Cosmologist George Ellis at IAI News:
Most people today believe in The Big Bang theory when it comes to the origins of the cosmos. Can we be certain that the universe had a beginning? The history of the universe involves various stages. At very early times, it went through an extraordinarily rapid period of accelerating expansion when it became hugely bigger in a very short time; this is called inflation. At the end of inflation, that expansion had caused all the matter and radiation to dilute to almost zero, but then the field that had caused inflation decayed into very hot matter and radiation that continued expanding, but at a slower rate; that was the start of what we call the Hot Big Bang Era. The physical processes that occurred during this era are well understood, and all cosmologists agree on what happened then.
What we do not know is what happened before inflation began. The universe may or may not have had a beginning in that pre-inflationary era. The singularity theorems that Stephen Hawking developed do not apply, because the required energy conditions are now known to not be satisfied at that pre-inflationary time. In any case, a theory of quantum gravity is expected to apply at early enough times, but we don’t know what that theory is. To sum up: we do not know if the universe had a start, but we do know there was a Hot Big Bang.
Well, if the universe did not have a start, it must always have existed. And that’s the dreaded territory of Hilbert’s Hotel and infinity apart from mathematics.
You may also wish to read: Yes, you can manipulate infinity in math. The hyperreals are bigger (and smaller) than your average number — and better! (Jonathan Bartlett)
25 Replies to “George Ellis argues: We can’t know if the universe had a beginning”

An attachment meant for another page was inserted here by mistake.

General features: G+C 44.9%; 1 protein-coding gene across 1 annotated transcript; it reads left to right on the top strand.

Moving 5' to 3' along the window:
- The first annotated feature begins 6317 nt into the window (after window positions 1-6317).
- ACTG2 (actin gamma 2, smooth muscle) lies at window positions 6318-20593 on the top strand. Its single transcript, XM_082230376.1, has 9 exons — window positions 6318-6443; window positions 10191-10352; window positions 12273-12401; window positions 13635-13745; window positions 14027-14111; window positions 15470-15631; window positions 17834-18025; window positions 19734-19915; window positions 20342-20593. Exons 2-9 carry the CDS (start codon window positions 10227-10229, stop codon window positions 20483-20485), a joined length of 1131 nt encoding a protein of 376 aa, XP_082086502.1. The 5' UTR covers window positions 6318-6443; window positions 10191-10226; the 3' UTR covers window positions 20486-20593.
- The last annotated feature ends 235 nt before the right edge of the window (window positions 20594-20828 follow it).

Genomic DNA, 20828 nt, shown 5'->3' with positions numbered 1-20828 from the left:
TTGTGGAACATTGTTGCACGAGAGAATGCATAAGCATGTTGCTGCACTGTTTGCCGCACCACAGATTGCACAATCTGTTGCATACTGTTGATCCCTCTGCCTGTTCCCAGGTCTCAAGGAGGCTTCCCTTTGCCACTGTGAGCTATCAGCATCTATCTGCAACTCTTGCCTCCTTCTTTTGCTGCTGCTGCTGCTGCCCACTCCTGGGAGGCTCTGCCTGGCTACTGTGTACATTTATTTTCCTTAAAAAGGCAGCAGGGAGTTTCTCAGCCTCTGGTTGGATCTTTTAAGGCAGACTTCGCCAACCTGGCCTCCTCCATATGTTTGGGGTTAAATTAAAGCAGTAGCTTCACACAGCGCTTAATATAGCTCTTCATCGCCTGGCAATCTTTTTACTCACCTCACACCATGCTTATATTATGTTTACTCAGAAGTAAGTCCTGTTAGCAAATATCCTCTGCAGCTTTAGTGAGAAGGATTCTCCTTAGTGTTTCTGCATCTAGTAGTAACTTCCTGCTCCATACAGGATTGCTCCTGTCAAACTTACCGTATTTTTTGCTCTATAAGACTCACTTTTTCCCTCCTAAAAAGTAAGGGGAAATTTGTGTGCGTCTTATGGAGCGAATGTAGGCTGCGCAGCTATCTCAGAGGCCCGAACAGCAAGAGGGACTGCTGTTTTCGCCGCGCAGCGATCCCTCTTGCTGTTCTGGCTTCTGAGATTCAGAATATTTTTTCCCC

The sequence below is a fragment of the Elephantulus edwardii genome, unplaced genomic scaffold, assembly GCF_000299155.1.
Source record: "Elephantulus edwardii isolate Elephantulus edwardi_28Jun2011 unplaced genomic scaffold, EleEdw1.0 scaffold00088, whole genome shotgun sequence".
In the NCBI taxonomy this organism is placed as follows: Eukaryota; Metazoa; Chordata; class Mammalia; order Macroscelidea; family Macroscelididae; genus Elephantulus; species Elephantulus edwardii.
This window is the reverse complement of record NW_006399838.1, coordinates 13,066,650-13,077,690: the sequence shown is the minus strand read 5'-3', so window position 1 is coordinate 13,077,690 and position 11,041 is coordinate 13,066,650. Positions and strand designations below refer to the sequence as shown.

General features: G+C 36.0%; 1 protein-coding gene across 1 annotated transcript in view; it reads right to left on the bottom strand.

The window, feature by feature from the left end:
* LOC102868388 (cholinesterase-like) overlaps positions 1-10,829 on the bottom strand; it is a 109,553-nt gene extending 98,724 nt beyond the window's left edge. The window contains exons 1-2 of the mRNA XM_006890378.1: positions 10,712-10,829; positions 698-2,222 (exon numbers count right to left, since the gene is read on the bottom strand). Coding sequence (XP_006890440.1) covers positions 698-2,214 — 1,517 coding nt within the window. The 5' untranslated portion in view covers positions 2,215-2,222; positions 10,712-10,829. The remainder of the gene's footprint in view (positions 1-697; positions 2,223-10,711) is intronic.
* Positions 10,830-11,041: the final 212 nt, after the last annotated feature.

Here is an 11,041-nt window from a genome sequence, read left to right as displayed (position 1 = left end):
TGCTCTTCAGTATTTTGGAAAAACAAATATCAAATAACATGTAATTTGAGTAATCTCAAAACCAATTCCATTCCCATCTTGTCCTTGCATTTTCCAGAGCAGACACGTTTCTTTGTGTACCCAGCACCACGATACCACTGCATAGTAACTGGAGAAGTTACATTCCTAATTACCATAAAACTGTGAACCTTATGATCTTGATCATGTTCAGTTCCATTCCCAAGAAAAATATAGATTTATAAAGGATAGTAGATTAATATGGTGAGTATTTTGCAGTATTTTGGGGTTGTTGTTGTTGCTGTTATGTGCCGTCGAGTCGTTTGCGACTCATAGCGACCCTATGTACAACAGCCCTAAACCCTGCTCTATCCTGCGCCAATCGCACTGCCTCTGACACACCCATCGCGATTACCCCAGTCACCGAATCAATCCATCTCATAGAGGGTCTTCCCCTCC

The laws of physics requires a beginning to all matter. The universe had a beginning, since the laws are absolute.
If everything can be reduced to information for which there is a conservation law then it can be neither created nor destroyed. In that case, it must have existed forever. There was no beginning so no Creator required.
Does George Ellis not know the details of the BGV theorem?
In the BGV theorem, Borde, Guth, and Vilenkin show that, “Our argument shows that null and time- like geodesics are, in general, past-incomplete in inflationary models, whether or not energy conditions hold,”
And as Stephen Meyer explains, the BGV theorem for a beginning to the universe is much stronger than the singularity theorem that Stephen Hawking developed since the singularity theorem that Stephen Hawking developed was based on General Relativity whereas the BGV theorem is based on Special Relativity.
Vilenken, in a presentation he delivered at Stephen Hawking’s 70th birthday party, stated that “All the evidence we have says that the universe had a beginning.”
In his book, Vilenken was quite adamant as to what the BGV theorem ‘proves’,
Moreover, Ellis spoke of inflation theory with a degree of certainty that gave the impression that inflation theory is an empirically proven fact. Yet, inflation theory is not an empirically proven fact. Far from it. In fact, empirical evidence has now come forward that “has all but ruled out several popular models of inflation”
Contrary to what George Ellis implied, far from inflation being a empirically proven fact, inflation theory is an ad hoc theory that was postulated, (i.e. ‘imagined out of thin air’), simply to ‘explain away’ the finely-tuned flatness of the universe, as well as the finely-tuned uniformity of the cosmic microwave background radiation (CMBR).